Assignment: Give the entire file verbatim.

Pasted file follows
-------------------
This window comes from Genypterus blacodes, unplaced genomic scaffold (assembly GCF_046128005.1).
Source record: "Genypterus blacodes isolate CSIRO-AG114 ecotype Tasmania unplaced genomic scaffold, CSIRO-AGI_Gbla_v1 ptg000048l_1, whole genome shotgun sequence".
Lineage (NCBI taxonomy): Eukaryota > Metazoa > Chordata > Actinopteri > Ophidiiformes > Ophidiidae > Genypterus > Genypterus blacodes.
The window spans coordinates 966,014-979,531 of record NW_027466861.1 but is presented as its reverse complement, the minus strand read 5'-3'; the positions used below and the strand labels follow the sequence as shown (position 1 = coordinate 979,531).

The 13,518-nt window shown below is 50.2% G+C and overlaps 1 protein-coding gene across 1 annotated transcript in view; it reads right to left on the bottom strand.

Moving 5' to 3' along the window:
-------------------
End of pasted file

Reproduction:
This window comes from Genypterus blacodes, unplaced genomic scaffold (assembly GCF_046128005.1).
Source record: "Genypterus blacodes isolate CSIRO-AG114 ecotype Tasmania unplaced genomic scaffold, CSIRO-AGI_Gbla_v1 ptg000048l_1, whole genome shotgun sequence".
Lineage (NCBI taxonomy): Eukaryota > Metazoa > Chordata > Actinopteri > Ophidiiformes > Ophidiidae > Genypterus > Genypterus blacodes.
The window spans coordinates 966,014-979,531 of record NW_027466861.1 but is presented as its reverse complement, the minus strand read 5'-3'; the positions used below and the strand labels follow the sequence as shown (position 1 = coordinate 979,531).

The 13,518-nt window shown below is 50.2% G+C and overlaps 1 protein-coding gene across 1 annotated transcript in view; it reads right to left on the bottom strand.

Moving 5' to 3' along the window: